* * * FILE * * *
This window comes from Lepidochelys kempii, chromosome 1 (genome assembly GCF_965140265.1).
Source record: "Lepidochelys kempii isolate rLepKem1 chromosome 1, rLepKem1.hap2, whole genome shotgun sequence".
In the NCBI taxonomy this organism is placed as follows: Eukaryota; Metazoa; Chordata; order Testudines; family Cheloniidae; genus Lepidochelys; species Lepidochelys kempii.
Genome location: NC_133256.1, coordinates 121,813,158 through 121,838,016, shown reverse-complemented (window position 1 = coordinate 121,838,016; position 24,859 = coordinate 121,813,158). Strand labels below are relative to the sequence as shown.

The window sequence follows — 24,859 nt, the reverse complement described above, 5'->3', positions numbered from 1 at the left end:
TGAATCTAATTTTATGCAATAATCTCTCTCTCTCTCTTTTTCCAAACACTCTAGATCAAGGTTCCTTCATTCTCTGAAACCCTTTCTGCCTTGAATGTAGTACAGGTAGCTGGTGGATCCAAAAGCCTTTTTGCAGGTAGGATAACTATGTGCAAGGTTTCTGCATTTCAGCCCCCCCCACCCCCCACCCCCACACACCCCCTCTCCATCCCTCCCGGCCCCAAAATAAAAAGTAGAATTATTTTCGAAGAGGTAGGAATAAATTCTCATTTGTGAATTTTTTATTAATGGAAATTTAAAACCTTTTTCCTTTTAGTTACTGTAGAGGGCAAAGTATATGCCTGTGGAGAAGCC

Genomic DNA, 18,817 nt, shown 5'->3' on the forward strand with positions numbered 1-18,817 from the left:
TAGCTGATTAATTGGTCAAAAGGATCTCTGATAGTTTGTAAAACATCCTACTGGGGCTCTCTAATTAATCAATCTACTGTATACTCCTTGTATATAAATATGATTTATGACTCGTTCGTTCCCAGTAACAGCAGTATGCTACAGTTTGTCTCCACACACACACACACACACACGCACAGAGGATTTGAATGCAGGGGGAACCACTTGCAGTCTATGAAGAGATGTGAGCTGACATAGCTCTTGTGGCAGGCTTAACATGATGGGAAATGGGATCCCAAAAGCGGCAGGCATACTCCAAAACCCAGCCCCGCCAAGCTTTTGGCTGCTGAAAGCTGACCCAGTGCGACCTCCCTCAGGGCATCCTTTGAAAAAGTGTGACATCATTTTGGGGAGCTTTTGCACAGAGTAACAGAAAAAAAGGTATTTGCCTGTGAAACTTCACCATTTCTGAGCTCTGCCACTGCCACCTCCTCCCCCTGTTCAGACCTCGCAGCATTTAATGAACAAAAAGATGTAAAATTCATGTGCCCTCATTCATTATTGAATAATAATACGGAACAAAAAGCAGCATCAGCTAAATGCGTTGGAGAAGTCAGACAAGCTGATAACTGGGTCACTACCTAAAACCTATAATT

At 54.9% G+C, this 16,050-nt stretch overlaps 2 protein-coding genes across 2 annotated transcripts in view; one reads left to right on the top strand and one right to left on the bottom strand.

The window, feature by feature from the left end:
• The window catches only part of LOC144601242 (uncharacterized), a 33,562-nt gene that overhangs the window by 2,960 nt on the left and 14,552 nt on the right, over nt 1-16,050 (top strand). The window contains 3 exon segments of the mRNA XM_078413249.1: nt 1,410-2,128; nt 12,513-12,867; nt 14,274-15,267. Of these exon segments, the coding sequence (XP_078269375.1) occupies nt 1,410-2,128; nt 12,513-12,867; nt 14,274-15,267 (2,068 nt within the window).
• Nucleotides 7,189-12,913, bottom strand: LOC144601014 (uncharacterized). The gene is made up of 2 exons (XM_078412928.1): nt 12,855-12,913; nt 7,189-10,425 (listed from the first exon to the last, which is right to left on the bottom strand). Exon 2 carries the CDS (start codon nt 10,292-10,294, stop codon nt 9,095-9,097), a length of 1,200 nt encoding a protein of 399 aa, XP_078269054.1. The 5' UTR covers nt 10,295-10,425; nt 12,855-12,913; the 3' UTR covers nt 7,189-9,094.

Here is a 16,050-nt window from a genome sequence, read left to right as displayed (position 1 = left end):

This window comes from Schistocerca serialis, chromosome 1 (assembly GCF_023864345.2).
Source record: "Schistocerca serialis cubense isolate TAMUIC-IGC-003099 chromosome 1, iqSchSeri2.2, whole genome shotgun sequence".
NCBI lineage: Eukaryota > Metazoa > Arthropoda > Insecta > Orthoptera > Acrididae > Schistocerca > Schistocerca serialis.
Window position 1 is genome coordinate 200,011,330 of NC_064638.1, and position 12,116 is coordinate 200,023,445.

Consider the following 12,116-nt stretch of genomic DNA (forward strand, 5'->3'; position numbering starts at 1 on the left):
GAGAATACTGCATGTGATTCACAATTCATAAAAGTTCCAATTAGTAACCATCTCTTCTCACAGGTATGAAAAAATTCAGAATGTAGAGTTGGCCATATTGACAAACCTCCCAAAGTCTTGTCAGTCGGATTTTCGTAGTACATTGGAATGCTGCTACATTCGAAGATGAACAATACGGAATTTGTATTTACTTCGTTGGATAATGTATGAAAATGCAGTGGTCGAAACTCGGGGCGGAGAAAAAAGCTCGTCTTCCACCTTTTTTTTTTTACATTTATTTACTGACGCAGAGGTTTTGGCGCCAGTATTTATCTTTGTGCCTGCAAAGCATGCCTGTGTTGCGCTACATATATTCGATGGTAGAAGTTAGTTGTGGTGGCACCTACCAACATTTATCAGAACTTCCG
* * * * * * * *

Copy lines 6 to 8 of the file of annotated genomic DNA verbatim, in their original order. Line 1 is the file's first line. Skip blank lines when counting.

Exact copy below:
TGAATCTAATTTTATGCAATAATCTCTCTCTCTCTCTTTTTCCAAACACTCTAGATCAAGGTTCCTTCATTCTCTGAAACCCTTTCTGCCTTGAATGTAGTACAGGTAGCTGGTGGATCCAAAAGCCTTTTTGCAGGTAGGATAACTATGTGCAAGGTTTCTGCATTTCAGCCCCCCCCACCCCCCACCCCCACACACCCCCTCTCCATCCCTCCCGGCCCCAAAATAAAAAGTAGAATTATTTTCGAAGAGGTAGGAATAAATTCTCATTTGTGAATTTTTTATTAATGGAAATTTAAAACCTTTTTCCTTTTAGTTACTGTAGAGGGCAAAGTATATGCCTGTGGAGAAGCC

Genomic DNA, 18,817 nt, shown 5'->3' on the forward strand with positions numbered 1-18,817 from the left:
TAGCTGATTAATTGGTCAAAAGGATCTCTGATAGTTTGTAAAACATCCTACTGGGGCTCTCTAATTAATCAATCTACTGTATACTCCTTGTATATAAATATGATTTATGACTCGTTCGTTCCCAGTAACAGCAGTATGCTACAGTTTGTCTCCACACACACACACACACACACGCACAGAGGATTTGAATGCAGGGGGAACCACTTGCAGTCTATGAAGAGATGTGAGCTGACATAGCTCTTGTGGCAGGCTTAACATGATGGGAAATGGGATCCCAAAAGCGGCAGGCATACTCCAAAACCCAGCCCCGCCAAGCTTTTGGCTGCTGAAAGCTGACCCAGTGCGACCTCCCTCAGGGCATCCTTTGAAAAAGTGTGACATCATTTTGGGGAGCTTTTGCACAGAGTAACAGAAAAAAAGGTATTTGCCTGTGAAACTTCACCATTTCTGAGCTCTGCCACTGCCACCTCCTCCCCCTGTTCAGACCTCGCAGCATTTAATGAACAAAAAGATGTAAAATTCATGTGCCCTCATTCATTATTGAATAATAATACGGAACAAAAAGCAGCATCAGCTAAATGCGTTGGAGAAGTCAGACAAGCTGATAACTGGGTCACTACCTAAAACCTATAATT